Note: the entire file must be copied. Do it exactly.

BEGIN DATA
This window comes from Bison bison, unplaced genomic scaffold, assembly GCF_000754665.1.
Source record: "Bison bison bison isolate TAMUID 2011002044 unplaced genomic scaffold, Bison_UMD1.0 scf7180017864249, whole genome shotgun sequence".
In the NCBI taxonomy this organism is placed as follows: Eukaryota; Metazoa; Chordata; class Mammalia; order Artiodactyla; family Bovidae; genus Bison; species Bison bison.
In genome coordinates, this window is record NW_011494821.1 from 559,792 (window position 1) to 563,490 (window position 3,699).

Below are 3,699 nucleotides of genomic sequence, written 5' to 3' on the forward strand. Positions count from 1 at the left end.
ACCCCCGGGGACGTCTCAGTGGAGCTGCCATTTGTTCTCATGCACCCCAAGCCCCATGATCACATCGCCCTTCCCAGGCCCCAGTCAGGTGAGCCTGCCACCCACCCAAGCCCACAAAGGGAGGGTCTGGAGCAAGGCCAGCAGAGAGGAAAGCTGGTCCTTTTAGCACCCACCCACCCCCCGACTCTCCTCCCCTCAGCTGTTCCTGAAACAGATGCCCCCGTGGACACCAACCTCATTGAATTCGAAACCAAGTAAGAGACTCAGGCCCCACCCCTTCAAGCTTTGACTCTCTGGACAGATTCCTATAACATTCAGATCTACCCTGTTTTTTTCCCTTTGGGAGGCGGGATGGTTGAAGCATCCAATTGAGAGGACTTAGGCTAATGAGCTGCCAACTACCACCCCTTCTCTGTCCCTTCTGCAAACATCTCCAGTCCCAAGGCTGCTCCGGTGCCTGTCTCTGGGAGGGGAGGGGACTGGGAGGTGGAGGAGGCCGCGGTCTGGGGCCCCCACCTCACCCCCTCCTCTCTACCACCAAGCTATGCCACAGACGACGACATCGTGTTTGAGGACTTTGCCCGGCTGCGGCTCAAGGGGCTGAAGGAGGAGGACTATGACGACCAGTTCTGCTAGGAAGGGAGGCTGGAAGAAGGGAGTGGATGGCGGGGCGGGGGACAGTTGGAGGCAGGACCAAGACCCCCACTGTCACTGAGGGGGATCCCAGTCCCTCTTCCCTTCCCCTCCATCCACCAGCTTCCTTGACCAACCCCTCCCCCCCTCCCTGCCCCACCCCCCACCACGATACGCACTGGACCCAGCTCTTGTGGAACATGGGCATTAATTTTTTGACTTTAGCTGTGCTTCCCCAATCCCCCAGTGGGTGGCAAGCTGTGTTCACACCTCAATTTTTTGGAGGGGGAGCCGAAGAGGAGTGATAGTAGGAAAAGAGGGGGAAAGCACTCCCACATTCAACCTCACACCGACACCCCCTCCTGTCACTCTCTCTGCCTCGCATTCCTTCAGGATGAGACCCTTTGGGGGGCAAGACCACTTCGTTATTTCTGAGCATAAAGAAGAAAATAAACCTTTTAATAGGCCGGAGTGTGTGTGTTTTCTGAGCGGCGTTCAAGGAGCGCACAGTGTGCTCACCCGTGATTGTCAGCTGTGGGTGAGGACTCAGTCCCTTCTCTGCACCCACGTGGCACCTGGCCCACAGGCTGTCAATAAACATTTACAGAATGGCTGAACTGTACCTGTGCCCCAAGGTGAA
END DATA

This window comes from Bison bison, unplaced genomic scaffold, assembly GCF_000754665.1.
Source record: "Bison bison bison isolate TAMUID 2011002044 unplaced genomic scaffold, Bison_UMD1.0 scf7180017864249, whole genome shotgun sequence".
In the NCBI taxonomy this organism is placed as follows: Eukaryota; Metazoa; Chordata; class Mammalia; order Artiodactyla; family Bovidae; genus Bison; species Bison bison.
In genome coordinates, this window is record NW_011494821.1 from 559,792 (window position 1) to 563,490 (window position 3,699).

Below are 3,699 nucleotides of genomic sequence, written 5' to 3' on the forward strand. Positions count from 1 at the left end.
ACCCCCGGGGACGTCTCAGTGGAGCTGCCATTTGTTCTCATGCACCCCAAGCCCCATGATCACATCGCCCTTCCCAGGCCCCAGTCAGGTGAGCCTGCCACCCACCCAAGCCCACAAAGGGAGGGTCTGGAGCAAGGCCAGCAGAGAGGAAAGCTGGTCCTTTTAGCACCCACCCACCCCCCGACTCTCCTCCCCTCAGCTGTTCCTGAAACAGATGCCCCCGTGGACACCAACCTCATTGAATTCGAAACCAAGTAAGAGACTCAGGCCCCACCCCTTCAAGCTTTGACTCTCTGGACAGATTCCTATAACATTCAGATCTACCCTGTTTTTTTCCCTTTGGGAGGCGGGATGGTTGAAGCATCCAATTGAGAGGACTTAGGCTAATGAGCTGCCAACTACCACCCCTTCTCTGTCCCTTCTGCAAACATCTCCAGTCCCAAGGCTGCTCCGGTGCCTGTCTCTGGGAGGGGAGGGGACTGGGAGGTGGAGGAGGCCGCGGTCTGGGGCCCCCACCTCACCCCCTCCTCTCTACCACCAAGCTATGCCACAGACGACGACATCGTGTTTGAGGACTTTGCCCGGCTGCGGCTCAAGGGGCTGAAGGAGGAGGACTATGACGACCAGTTCTGCTAGGAAGGGAGGCTGGAAGAAGGGAGTGGATGGCGGGGCGGGGGACAGTTGGAGGCAGGACCAAGACCCCCACTGTCACTGAGGGGGATCCCAGTCCCTCTTCCCTTCCCCTCCATCCACCAGCTTCCTTGACCAACCCCTCCCCCCCTCCCTGCCCCACCCCCCACCACGATACGCACTGGACCCAGCTCTTGTGGAACATGGGCATTAATTTTTTGACTTTAGCTGTGCTTCCCCAATCCCCCAGTGGGTGGCAAGCTGTGTTCACACCTCAATTTTTTGGAGGGGGAGCCGAAGAGGAGTGATAGTAGGAAAAGAGGGGGAAAGCACTCCCACATTCAACCTCACACCGACACCCCCTCCTGTCACTCTCTCTGCCTCGCATTCCTTCAGGATGAGACCCTTTGGGGGGCAAGACCACTTCGTTATTTCTGAGCATAAAGAAGAAAATAAACCTTTTAATAGGCCGGAGTGTGTGTGTTTTCTGAGCGGCGTTCAAGGAGCGCACAGTGTGCTCACCCGTGATTGTCAGCTGTGGGTGAGGACTCAGTCCCTTCTCTGCACCCACGTGGCACCTGGCCCACAGGCTGTCAATAAACATTTACAGAATGGCTGAACTGTACCTGTGCCCCAAGGTGAA